Platinum Metals Rev., 1998, 42, (3), 100
Metallo-Based Cyclophanes and Catenanes
Towards Molecular-Scale Functional Assemblies
- By Andrew C. Benniston a
- Philip R. Mackie a
- Louis J. Farrugia a
- Simon Parsons b
- William Clegg c
- Simon J. Teat d
aDepartment of Chemistry, University of Glasgow, Scotland
bDepartment of Chemistry, University of Edinburgh, Scotland
cDepartment of Chemistry, University of Newcastle, England
dDaresbury Laboratory, Cheshire, England
The creation of systems that are capable of performing molecular-scale operations is currently under extensive investigation, particularly in the emerging field of nanotechnology. Towards this end, we have been actively involved in the construction and study of the properties of metallo-based assemblies based on electron-deficient cyclophanes and donor-acceptor catenanes. Metallic moieties, such as [Ru(bipy)2 (L)]6+ and [Os(bipy)2(L)]6+, where bipy = 2,2′-bipyridyl and L= tetracationic cyclophane ligand, form an integral part of the molecular structures of these assemblies and in these specific cases create photoactive complexes. The photoinduced electron transfer reactions which occur within these molecules have been extensively studied, especially in relation to the corresponding processes found in natural photosynthetic reaction centres. Here, we present a short review on relevant aspects of this work as well as the potential use of metal-based cyclophanes as binders for aromatics.
The ultimate aim of research in supramolecular chemistry is to control the intermolecular bond so that large-scale molecular aggregates can be constructed (1). Although supramolecular chemistry is still at an early stage of development, chemists are now able to build complex molecular assemblies, where the shape, size and functionality can, to a limited degree, be controlled. Functionality, for instance, could be the simple recognition of a specific molecule, with the resultant interaction being communicated to a remote part of the structure, such as in chemical sensors (2). Topologically intriguing rotaxane and catenane molecules stand out as prime examples of cases where external triggering, for example, by photons, ions or redox changes, can be used to drive large-scale conformational changes, see Figure 1 (3).
For an operational molecular-scale system, the required reaction-functionality is to control the bead positioning in the rotaxane (4), or the ring gliding motion in the catenane. As well as utilising the mechanical properties of rotax-ane/catenane assemblies these structures also contribute to the investigation of electron transfer processes in structurally well-defined models (5).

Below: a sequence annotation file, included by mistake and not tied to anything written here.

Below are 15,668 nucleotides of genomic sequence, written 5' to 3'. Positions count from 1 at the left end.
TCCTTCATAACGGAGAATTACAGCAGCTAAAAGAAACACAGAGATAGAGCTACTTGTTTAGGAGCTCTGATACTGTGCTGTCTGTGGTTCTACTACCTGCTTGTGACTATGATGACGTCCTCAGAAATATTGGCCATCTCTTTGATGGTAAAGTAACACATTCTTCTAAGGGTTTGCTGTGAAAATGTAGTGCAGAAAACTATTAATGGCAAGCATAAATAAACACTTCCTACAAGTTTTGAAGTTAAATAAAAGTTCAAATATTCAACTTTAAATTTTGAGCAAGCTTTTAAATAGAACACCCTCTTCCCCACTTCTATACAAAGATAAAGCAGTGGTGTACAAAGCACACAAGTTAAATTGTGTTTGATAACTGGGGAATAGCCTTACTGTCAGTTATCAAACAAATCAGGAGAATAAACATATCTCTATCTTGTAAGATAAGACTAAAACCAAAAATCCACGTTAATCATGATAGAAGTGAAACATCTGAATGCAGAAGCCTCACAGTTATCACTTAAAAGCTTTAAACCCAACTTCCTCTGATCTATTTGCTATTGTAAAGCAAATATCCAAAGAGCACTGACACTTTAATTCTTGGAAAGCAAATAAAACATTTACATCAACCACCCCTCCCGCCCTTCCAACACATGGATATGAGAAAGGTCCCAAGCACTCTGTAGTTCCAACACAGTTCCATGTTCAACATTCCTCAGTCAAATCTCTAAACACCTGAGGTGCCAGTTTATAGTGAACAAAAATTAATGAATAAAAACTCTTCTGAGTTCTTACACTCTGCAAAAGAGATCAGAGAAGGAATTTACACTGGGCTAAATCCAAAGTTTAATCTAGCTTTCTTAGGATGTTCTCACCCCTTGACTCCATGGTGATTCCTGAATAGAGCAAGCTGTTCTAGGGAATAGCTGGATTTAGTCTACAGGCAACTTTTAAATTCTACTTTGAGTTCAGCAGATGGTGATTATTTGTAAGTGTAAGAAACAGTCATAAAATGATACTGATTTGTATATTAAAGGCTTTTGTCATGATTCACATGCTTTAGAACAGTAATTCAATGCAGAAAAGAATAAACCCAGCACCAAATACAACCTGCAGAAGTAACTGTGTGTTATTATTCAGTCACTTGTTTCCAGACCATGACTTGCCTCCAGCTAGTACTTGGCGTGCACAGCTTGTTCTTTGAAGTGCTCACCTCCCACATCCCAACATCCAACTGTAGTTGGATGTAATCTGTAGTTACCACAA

The two projects described below are some of our attempts to make use of the unique structural features of cationic N, N′ -bipyridinium (viologen) catenane and the counterpart cyclophane assemblies. In these examples, the most important design feature is the incorporation of metal binding sites directly into the molecular structures.
Artificial Models of Photosynthetic Reaction Centres
Without doubt the unique machinery that Nature has constructed to capture light and convert it into energy is a model of ingenuity and efficiency, the workplace for the energy conversion being termed the photosynthetic reaction centre (RC). The RC for purple bacteria, which are typical light-harvesting membrane protein complexes, consists of a “special pair” of bacteriochlorophyll, positioned close to two identical electronic relays (the co-factors) made up of bacteriochlorophyll and bacteriopheophytin, the latter having nearby quinone groups that act as the final destination of the electrons in the electron transfer process. Perhaps one of the most intriguing aspects of photosynthesis is the observed unidirectional electron transfer which occurs despite the almost two-fold symmetry in the RC co-factors (6).
The unidirectionality of the electron transfer is a fascinating phenomenon since discrimination by electrons between the two sets of co-factors is due to differences in the local dielectric environment. In an attempt to mimic RC asymmetry we have begun a programme in which redox differences are introduced into complexes by relatively simple means (7).
Some molecular assemblies which have features of the photosynthetic RC are illustrated in Figure 2. Here, the bipyridyl chelates of ruthenium(II) and osmium(II) function as ideal photosensitisers in the assemblies, with the viologen-based cyclophanes acting as electron-accepting moieties. Due to predetermined design criteria, the redox chemistries of the assemblies are quite different, either because of:
the introduction or removal of donor-acceptor interactions (that is 2 and 1a), respectively,
the exchange of the bound metal ion (that is ruthenium by osmium in 1b).
In particular, wrapping the electron-donating crown ether around one of the electron-accepting units in 2 results in a significant difference in the redox potential (of around 130 mV) between the more “open” (E = −0.32 V) and “wrapped-up” (E = −0.45 V) viologens. This small, but significant, difference in redox potential between the two chemically identical electron acceptors is enough to calculate that quenching of the ruthenium chromophore occurs via preferential electron transfer to the more exposed viologen (8). Although the analogy to the natural photosynthetic reaction centre is rather basic, altering the local environment synthetically could pave the way to controlling the pathways that the electron transfer takes.